InfoSum's first product touts decentralized big data insights

InfoSum's first product touts decentralized big data insights
From TechCrunch - March 9, 2018

Nick Halsteads new startup, InfoSum, is launching its first product todaymoving one step closer to his founding vision of a data platform that can help businesses and organizations unlock insights from big data silos without compromising user privacy, data security or data protection law. So a pretty high bar then.

If the underlying tech lives up to the promises being made for it, the timing for this business looks very good indeed, with the European Unions new General Data Protection Regulation (GDPR) mere months away from applying across the regionushering in a new regime of eye-wateringly large penalties to incentivize data handling best practice.

InfoSum bills its approach to collaboration around personal data as fully GDPR compliantbecause it says it doesnt rely on sharing the actual raw data with any third parties.

Rather a mathematical model is used to make a statistical comparison, and the platform delivers aggregatedbut still, says Halsteaduseful insights. Though he says the regulatory angle is fortuitous, rather than the full inspiration for the product.

Two years ago, I saw that the world definitely needed a different way to think about working on knowledge about people, he tells TechCrunch. Both for privacy [reasons]there isnt a week where we dont see some kind of data breach they happen all the timebut also privacy isnt enough by itself. There has to be a commercial reason to change things.

The commercial imperative he reckons hes spied is around how unmanageable big data can become when its pooled for collaborative purposes.

Datasets invariably need a lot of cleaning up to make different databases align and overlap. And the process of cleaning and structuring data so it can be usefully compared can run to multiple weeks. Yet that effort has to be put in before you really know if it will be worth your while doing so.

That snag of time + effort is a major barrier preventing even large companies from doing more interesting things with their data holdings, argues Halstead.

So InfoSums first productcalled Linkis intended to give businesses a glimpse of the art of the possible, as he puts itin just a couple of hours, rather than the nine, ten weeks he says it might otherwise take them.

I set myself a challenge could I get through the barriers that companies have around privacy, security, and the commercial risks when they handle consumer data. And, more importantly, when they need to work with third parties or need to work across their corporation where theyve got numbers of consumer data and they want to be able to look at that data and look at the combined knowledge across those.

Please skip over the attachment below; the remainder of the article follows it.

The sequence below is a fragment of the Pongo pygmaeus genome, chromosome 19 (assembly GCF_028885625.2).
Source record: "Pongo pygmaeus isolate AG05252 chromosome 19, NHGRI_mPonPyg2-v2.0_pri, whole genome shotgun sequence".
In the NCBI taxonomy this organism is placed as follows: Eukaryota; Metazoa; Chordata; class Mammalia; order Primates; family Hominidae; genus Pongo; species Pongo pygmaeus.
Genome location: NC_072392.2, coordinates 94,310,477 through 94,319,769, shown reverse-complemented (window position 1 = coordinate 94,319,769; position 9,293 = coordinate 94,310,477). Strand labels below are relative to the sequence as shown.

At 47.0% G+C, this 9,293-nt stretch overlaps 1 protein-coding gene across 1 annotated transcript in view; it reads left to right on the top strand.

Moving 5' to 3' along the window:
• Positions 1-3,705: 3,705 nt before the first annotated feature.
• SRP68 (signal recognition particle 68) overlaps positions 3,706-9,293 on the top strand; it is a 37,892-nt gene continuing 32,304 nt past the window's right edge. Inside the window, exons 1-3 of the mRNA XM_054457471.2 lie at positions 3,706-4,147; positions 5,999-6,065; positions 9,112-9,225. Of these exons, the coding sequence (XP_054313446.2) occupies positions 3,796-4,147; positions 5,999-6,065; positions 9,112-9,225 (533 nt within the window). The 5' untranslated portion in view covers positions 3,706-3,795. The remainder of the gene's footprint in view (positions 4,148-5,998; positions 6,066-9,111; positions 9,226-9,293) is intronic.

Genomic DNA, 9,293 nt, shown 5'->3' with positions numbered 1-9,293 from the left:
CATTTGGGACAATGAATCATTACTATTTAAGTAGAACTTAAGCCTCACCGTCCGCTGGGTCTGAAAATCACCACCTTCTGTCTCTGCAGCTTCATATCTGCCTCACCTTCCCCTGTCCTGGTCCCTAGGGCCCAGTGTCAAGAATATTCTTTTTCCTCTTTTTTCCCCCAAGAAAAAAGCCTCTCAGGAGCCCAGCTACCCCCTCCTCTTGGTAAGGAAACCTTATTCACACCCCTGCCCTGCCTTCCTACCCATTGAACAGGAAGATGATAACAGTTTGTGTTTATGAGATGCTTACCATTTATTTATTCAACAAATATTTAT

Thats really where I came up with this idea of non-movement of data. And thats the core principle of whats behind InfoSum I can connect knowledge across two data sets, as if theyve been pooled.

Halstead says that the problem with the traditional data pooling routeso copying and sharing raw data with all sorts of partners (or even internally, thereby expanding the risk vector surface area)is that its risky. The myriad data breaches that regularly make headlines nowadays are a testament to that.

But thats not the only commercial consideration in play, as he points out that raw data which has been shared is immediately less valuablebecause it cant be sold again.

If I give you a data set in its raw form, I cant sell that to you againyou can take it away, you can slice it and dice it as many ways as you want. You wont need to come back to me for another three or four years for that same data, he argues.From a commercial point of view [what were doing] makes the data more valuable. In that data is never actually having to be handed over to the other party.

Not blockchain for privacy

Decentralization, as a technology approach, is also of course having a major moment right nowthanks to blockchain hype. But InfoSum is definitely not blockchain. Which is a good thing. No sensible person should be trying to put personal data on a blockchain.

The reality is that all the companies that say theyre doing blockchain for privacy arent using blockchain for the privacy part, theyre just using it for a trust model, or recording the transactions that occur, says Halstead, discussing why blockchain is terrible for privacy.

Because you cant use the blockchain and say its GDPR compliant or privacy safe. Because the whole transparency part of it and the fact that its immutable. You cant have an immutable database where you cant then delete users from it. It just doesnt work.

Instead he describes InfoSums technology as blockchain-esquebecause everyone stays holding their data. The trust is then that because everyone holds their data, no one needs to give their data to everyone else. But you can still crucially, through our technology, combine the knowledge across those different data sets.

So what exactly is InfoSum doing to the raw personal data to make it privacy safe? Halstead claims it goes beyond hashing or encrypting it. Our solution goes beyond thatthere is no way to re-identify any of our data because its not ever represented in that way, he says, further claiming:It is absolutely 100 per cent data isolation, and we are the only company doing this in this way.

There are solutions out there where traditional models are pooling it but with encryption on top of it. But again if the encryption gets broken the data is still ending up being in a single silo.

InfoSums approach is based on mathematically modeling users, using a one way model, and using that to make statistical comparisons and serve up aggregated insights.